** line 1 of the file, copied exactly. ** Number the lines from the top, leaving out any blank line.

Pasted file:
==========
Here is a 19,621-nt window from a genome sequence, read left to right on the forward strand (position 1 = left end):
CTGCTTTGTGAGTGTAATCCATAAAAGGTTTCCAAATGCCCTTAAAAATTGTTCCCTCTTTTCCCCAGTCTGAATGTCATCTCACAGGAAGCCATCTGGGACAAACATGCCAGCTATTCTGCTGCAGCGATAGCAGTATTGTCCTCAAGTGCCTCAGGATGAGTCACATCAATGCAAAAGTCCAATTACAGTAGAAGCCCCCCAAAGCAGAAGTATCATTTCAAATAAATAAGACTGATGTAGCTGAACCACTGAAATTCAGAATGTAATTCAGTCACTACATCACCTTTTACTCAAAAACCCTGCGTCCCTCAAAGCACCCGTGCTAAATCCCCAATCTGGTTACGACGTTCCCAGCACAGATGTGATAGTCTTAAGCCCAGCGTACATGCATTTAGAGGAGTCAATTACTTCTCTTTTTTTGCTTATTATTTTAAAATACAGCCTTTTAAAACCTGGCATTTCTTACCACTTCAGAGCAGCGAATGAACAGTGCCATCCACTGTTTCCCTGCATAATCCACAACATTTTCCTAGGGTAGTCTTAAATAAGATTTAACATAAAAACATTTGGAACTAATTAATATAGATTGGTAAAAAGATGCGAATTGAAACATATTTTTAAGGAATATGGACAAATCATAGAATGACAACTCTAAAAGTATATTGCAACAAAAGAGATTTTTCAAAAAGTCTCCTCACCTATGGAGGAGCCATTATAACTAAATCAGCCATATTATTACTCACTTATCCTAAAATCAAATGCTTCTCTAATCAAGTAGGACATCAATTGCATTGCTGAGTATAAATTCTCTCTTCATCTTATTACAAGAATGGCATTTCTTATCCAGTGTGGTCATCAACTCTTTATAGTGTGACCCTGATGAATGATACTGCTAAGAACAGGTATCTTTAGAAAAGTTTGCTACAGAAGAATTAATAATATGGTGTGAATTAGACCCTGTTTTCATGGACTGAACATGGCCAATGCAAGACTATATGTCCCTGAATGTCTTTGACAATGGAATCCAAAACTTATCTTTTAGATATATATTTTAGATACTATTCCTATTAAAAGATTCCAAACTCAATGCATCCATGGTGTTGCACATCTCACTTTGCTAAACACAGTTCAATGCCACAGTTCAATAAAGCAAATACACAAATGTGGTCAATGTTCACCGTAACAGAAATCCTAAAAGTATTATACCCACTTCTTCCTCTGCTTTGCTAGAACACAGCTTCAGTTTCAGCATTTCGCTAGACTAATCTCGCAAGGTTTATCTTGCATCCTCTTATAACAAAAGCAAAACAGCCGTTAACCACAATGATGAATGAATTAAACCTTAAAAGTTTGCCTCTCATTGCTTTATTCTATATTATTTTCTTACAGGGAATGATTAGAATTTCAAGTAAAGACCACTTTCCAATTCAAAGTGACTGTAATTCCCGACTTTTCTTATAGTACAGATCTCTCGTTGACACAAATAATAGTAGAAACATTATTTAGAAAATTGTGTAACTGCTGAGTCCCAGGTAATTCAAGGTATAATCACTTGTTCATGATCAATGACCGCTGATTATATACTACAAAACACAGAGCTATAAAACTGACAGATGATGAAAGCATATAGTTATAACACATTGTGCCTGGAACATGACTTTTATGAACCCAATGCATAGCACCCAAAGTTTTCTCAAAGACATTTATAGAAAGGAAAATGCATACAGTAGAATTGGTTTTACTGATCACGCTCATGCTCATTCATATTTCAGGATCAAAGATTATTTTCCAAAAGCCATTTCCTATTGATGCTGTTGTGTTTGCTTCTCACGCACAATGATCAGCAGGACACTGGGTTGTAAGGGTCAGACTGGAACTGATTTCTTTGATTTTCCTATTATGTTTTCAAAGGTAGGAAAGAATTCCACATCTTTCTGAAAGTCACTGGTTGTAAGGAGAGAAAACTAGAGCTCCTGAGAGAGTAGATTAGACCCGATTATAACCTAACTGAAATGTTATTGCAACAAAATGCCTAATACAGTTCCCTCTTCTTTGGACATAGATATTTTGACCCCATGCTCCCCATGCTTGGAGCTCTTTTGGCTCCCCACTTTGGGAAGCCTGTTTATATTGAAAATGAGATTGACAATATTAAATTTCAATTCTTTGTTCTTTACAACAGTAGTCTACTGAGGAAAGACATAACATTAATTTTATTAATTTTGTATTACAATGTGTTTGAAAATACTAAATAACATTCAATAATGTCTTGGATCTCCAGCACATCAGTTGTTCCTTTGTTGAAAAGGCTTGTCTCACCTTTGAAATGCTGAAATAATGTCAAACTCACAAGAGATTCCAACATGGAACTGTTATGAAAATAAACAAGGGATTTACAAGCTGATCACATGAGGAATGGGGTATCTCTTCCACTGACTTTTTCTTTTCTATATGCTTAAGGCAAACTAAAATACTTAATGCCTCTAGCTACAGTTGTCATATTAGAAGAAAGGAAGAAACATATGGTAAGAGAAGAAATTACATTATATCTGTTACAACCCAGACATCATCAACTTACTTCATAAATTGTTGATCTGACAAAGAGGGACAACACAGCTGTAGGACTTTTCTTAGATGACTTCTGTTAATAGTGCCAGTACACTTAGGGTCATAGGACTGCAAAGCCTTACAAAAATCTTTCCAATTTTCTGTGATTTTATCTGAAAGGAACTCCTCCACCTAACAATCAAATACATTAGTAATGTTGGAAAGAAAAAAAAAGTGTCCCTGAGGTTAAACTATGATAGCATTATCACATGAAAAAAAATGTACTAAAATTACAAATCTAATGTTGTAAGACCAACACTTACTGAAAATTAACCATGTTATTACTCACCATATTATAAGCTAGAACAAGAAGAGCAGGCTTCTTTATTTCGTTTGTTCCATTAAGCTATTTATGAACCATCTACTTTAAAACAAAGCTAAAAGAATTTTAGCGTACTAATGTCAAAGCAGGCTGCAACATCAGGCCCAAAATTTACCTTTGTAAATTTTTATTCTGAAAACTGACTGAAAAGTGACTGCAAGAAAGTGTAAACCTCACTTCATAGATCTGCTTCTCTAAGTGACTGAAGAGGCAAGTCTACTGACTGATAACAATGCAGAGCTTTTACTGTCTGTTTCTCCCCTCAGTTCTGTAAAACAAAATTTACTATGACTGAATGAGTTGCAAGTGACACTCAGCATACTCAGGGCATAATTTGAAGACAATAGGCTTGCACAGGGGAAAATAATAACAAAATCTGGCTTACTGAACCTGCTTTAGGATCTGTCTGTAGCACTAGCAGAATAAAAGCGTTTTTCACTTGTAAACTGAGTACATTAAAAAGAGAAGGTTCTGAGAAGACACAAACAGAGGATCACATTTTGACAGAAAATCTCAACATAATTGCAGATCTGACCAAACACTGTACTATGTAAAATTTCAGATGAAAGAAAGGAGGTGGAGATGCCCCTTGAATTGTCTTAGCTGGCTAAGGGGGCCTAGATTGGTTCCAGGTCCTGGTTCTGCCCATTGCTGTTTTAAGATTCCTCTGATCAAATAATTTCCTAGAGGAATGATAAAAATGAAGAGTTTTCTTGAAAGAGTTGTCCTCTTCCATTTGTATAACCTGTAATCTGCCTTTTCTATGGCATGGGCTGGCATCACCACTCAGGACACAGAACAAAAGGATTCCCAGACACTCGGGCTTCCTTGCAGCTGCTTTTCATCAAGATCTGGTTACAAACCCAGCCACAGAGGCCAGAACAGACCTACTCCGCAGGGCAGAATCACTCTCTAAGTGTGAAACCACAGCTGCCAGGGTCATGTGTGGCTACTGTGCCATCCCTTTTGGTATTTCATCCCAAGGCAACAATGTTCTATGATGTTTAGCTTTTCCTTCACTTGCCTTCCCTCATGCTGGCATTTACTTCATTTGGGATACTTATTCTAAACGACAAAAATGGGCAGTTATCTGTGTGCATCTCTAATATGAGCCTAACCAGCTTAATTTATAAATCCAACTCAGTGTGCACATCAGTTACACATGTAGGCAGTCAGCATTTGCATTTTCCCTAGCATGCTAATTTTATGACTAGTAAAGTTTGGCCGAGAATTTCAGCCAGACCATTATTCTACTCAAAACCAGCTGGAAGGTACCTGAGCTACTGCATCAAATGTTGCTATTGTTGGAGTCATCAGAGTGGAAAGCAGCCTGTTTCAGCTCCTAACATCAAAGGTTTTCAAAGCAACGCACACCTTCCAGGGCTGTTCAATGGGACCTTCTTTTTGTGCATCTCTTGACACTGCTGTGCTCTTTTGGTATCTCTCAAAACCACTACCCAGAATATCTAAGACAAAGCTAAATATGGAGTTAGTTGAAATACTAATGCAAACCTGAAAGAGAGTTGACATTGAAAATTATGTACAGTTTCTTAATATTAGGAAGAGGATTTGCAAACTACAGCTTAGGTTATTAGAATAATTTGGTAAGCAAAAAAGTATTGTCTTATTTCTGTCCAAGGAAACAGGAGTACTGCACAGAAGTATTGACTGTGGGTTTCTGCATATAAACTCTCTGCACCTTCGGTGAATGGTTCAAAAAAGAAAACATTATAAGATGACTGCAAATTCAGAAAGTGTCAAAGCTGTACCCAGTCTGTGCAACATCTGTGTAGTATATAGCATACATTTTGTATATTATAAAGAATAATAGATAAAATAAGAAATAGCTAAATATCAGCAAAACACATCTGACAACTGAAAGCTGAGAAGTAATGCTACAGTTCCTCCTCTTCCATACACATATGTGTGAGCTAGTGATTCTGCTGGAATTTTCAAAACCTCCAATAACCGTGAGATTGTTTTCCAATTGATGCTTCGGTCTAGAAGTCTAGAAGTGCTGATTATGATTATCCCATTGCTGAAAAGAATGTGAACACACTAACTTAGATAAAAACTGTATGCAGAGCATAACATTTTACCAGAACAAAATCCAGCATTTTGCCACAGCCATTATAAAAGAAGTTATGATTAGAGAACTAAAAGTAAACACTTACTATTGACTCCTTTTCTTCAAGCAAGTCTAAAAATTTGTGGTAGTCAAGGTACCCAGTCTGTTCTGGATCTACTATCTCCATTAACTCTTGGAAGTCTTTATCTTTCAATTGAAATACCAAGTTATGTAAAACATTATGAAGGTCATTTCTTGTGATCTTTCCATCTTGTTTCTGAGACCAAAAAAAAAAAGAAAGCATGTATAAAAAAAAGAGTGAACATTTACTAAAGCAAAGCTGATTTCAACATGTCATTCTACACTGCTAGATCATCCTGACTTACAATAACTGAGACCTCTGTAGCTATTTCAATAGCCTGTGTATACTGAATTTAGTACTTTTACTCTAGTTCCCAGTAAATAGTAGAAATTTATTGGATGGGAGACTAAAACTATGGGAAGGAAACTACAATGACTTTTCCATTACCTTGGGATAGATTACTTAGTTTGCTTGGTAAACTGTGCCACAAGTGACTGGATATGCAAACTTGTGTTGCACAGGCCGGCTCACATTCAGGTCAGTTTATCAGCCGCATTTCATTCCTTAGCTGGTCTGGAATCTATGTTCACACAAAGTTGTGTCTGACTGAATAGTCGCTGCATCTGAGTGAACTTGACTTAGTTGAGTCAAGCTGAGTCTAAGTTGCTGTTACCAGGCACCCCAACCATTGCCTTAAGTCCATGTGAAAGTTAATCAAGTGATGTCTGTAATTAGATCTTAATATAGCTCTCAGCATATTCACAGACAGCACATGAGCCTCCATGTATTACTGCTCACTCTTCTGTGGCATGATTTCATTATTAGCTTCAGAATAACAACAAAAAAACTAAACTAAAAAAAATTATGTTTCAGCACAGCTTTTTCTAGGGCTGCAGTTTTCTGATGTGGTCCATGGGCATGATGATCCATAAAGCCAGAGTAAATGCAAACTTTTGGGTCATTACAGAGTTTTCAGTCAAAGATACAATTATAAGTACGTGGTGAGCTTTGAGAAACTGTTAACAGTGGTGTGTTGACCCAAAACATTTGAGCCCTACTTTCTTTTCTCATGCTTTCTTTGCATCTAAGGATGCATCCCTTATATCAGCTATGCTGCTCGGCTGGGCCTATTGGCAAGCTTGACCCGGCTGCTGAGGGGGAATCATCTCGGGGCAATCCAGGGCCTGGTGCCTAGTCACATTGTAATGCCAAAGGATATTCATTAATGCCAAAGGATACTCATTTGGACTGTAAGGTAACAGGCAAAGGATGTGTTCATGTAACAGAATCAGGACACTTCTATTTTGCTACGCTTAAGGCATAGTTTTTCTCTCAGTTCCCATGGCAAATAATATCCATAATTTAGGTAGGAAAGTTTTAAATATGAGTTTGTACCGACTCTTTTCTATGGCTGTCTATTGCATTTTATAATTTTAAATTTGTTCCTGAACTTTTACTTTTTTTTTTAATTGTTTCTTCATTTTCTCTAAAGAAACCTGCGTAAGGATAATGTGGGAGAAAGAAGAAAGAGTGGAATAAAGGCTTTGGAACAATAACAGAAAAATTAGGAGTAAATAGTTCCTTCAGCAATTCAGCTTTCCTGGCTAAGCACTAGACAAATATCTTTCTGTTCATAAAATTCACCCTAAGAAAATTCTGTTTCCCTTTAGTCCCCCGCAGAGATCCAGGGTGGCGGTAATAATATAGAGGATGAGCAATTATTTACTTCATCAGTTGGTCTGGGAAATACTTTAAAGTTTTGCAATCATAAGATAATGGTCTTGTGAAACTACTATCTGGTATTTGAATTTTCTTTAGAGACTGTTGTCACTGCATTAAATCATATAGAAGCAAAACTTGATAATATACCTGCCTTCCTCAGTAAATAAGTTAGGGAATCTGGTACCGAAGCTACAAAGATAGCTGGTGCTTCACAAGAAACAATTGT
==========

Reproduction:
Here is a 19,621-nt window from a genome sequence, read left to right on the forward strand (position 1 = left end):